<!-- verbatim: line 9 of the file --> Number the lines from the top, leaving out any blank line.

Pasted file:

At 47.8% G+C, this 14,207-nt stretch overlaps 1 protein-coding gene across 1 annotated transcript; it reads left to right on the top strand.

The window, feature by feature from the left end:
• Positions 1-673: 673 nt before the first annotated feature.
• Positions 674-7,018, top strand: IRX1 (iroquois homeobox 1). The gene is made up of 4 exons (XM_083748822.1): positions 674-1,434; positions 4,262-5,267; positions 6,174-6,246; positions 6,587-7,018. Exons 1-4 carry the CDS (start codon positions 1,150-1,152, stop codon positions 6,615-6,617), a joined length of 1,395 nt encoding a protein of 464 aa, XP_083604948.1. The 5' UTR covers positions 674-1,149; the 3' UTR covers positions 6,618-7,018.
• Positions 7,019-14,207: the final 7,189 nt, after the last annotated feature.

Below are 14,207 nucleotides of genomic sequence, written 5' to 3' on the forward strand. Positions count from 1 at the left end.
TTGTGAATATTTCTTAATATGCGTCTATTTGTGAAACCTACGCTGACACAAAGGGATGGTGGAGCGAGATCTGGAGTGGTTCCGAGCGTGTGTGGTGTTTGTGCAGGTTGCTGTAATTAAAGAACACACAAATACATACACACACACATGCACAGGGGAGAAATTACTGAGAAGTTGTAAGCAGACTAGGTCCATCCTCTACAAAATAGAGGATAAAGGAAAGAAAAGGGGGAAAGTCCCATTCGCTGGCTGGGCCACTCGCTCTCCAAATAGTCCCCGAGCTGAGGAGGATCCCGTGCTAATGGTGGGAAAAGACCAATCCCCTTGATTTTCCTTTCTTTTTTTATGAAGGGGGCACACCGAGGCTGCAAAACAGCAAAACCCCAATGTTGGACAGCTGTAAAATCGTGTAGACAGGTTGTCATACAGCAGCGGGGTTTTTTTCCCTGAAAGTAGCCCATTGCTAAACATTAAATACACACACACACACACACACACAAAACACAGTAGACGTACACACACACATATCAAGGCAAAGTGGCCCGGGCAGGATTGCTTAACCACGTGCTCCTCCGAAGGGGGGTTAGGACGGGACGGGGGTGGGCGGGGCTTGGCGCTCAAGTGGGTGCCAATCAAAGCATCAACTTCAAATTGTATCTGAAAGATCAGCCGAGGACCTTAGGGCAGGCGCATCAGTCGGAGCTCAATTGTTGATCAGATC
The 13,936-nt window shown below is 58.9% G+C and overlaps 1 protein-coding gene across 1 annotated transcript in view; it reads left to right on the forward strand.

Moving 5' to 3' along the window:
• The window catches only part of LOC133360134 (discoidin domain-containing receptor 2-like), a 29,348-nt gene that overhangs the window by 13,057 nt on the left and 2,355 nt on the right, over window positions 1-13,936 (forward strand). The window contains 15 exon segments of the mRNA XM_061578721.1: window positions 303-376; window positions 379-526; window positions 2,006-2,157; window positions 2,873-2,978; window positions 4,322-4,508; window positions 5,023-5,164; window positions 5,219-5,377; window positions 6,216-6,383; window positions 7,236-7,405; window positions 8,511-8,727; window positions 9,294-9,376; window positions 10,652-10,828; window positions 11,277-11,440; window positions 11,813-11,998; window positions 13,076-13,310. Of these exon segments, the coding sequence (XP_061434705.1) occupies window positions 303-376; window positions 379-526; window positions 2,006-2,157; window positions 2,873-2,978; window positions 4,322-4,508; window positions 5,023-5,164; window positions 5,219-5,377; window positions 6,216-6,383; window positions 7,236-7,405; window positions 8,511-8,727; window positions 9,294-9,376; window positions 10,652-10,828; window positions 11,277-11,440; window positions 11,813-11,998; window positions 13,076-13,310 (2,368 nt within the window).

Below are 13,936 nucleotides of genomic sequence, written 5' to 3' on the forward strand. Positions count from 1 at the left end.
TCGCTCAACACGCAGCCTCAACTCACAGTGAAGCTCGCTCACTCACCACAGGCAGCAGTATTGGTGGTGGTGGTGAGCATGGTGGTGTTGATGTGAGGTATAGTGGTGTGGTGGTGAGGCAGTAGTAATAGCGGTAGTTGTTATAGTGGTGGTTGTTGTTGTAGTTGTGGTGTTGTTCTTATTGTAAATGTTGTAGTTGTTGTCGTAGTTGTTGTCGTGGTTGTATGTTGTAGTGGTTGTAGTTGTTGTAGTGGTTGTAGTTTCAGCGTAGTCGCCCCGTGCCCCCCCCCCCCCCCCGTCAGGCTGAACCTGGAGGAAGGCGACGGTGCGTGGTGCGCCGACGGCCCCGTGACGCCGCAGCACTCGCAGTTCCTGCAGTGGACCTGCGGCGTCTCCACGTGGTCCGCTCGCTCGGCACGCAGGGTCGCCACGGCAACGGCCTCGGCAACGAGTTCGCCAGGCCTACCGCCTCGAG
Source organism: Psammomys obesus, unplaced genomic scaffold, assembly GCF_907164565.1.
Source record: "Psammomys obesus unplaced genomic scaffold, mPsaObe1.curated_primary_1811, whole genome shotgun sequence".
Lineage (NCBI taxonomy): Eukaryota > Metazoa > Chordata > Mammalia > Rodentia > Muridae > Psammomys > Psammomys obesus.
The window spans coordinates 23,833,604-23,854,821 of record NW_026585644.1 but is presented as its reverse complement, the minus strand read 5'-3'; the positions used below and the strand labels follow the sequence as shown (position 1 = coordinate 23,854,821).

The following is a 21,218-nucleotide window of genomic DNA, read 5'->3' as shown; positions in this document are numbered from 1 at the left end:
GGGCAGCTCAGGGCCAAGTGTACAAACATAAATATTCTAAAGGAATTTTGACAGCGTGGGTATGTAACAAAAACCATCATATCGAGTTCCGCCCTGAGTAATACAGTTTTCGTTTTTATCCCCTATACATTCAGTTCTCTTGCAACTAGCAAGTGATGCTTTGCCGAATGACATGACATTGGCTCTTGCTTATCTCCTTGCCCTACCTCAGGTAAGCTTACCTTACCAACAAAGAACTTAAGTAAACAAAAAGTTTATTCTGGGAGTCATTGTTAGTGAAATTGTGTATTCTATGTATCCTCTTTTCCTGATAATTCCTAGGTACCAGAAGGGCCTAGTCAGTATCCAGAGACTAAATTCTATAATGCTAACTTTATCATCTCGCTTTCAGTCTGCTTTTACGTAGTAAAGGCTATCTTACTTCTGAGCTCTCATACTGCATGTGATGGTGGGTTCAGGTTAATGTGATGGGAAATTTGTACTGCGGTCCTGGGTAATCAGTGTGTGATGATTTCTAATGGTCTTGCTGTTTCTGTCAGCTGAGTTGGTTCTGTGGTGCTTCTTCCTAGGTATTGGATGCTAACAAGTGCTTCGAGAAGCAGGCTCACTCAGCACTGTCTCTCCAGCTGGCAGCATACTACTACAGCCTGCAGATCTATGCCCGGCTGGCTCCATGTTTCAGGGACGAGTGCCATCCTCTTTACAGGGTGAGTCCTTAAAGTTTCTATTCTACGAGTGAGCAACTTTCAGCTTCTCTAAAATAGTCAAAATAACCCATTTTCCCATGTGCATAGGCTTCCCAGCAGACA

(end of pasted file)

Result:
Moving 5' to 3' along the window: